Cool down or supercycle – which commodities camp are you in? Darius McDermott, managing director, FundCalibre, provides his point of view
It’s been nothing short of a rollercoaster for investors in commodities in the past 18 months.
Demand is the buzzword for this asset class, so the unprecedented lockdown we saw across the globe in 2020 hit hard, particularly for oil and industrial metals. Fast forward to the early part of this year and the hope was that a better-than-expected economic recovery, coupled with other longer-term trends, could result in another supercycle.
Today, things seem slightly more muted, as concerns about the the Delta Variant and the continued cooling off of the Chinese economy have slowed momentum. There’s an argument we are now in the midst of a mid-cycle slowdown, but it’s by no means a unanimous view. The commodity bulls are still talking about the threat of the inflation trade – and with central banks continuing to spend their way out of trouble through the likes of improving infrastructure (creating jobs along the way), the asset class clearly retains its attractive attributes.
When we look at commodities, we tend to split them into four areas – precious metals, industrials metals, energy and agriculture.
Gold and silver are the logical starting point. Topping $2,000 an ounce for first time in 2020, the performance of gold has been somewhat incongruous in this year. Arguably, the mix of high inflation and lower bond yields should cultivate the perfect environment for gold investing. However, that’s not really been the case (although at over $1,800 an ounce it is hardly cheap relative to history*). One theory is the gold price overshot on the back of the pandemic as investors ran for cover. Whatever your view on this, we would argue you should continue to hold an allocation to gold in your portfolio as a super long-term hedge, particularly if inflation takes off in these strange times.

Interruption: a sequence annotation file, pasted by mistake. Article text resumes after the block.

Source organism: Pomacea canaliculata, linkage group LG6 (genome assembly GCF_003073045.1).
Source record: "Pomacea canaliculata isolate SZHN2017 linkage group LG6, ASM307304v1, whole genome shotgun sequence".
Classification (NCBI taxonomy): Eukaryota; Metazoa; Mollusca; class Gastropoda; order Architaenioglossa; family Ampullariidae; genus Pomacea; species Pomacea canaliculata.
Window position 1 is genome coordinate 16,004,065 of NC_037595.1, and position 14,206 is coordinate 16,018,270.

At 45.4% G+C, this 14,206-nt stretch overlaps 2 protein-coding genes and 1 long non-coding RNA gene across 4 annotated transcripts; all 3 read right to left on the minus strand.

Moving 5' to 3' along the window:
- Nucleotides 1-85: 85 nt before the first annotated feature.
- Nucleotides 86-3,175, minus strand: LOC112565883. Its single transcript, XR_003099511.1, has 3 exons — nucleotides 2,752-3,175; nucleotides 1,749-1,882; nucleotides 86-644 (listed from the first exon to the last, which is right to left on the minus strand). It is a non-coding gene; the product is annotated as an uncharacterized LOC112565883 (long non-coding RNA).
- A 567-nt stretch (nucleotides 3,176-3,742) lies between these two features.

Silver was then the place to be coming out of the sell-off and, although we’ve already seen strong gains, we still favour it as it plays into a number of the renewables trends and has a strong industrial demand.
Oil suffered a double blow of demand falling due to the global lockdown and the price war between the Saudis and Russia in 2020. The price of a barrel of oil turned negative at one point, but has since recovered to around $70**. Pessimists would point to long-term challenges for this fossil fuel in particular, with the likes of fracking and technology changing the game for long-term demand. Anything between $40-70 a barrel does not seem too far off the mark long-term.
One area we are bullish on long-term is industrial metals, particularly as the transition to cleaner energy gathers pace. Infrastructure will only grow in this space, with President Biden’s recently approved $1 trillion infrastructure bill a good example of this. Electrification is happening on a global scale too. Take copper for example: earlier this year, the International Energy Agency (IEA) sounded the warning bell on the global supply of key minerals—particularly copper to “support an accelerated deployment of solar panels, wind turbines and electric vehicles.” Goldman Sachs predicts that by 2030, copper demand will grow nearly 600 per cent to 5.4 million tons***. The IEA also says the demand for lithium (a key component in electric cars) will grow more than 40 times by 2040, while cobalt and nickel will rise by 20 times****.
The agriculture story remains as long-term as ever. The population is growing – meaning more mouths to feed – as is the requirements of a rapidly growing middle class. To put this into context, there is a 56 per cent food gap between the crop calories produced in 2010 and those needed in 2050 in normal growth conditions^.
While there is no doubt there is a global desire to improve infrastructure and move to a greener economy, ultimately, China still accounts for over half of the international demand for commodities^^. Any hopes of a supercycle are therefore likely to be tied to the fortunes of the Chinese economy.
It’s almost impossible to consider commodities as one pure asset class today – given the dispersion we have in terms of our outlook for each sub-class. China is likely to be the key to a short-term supercycle but the long-term drive towards improving infrastructure – and a greener focus – does bode well in the longer-term. Investors may want to consider the likes of Jupiter Gold and Silver and the Ninety One Global Gold funds for exposure to precious metals. Those wanting exposure to industrial metals may like the Fidelity Asian Pacific Opportunities fund or the ASI Latin American Equity fund.
**Source: Oilprice.com – Brent Crude at 3 September 2021
^Source: World Resources Institute
^^Source: Fidelity – China, commodities and the ‘supercycle’
Past performance is not a reliable guide to future returns. You may not get back the amount originally invested, and tax rules can change over time. Darius’s views are his own and do not constitute financial advice.
This article was first published in the October issue of Professional Paraplanner.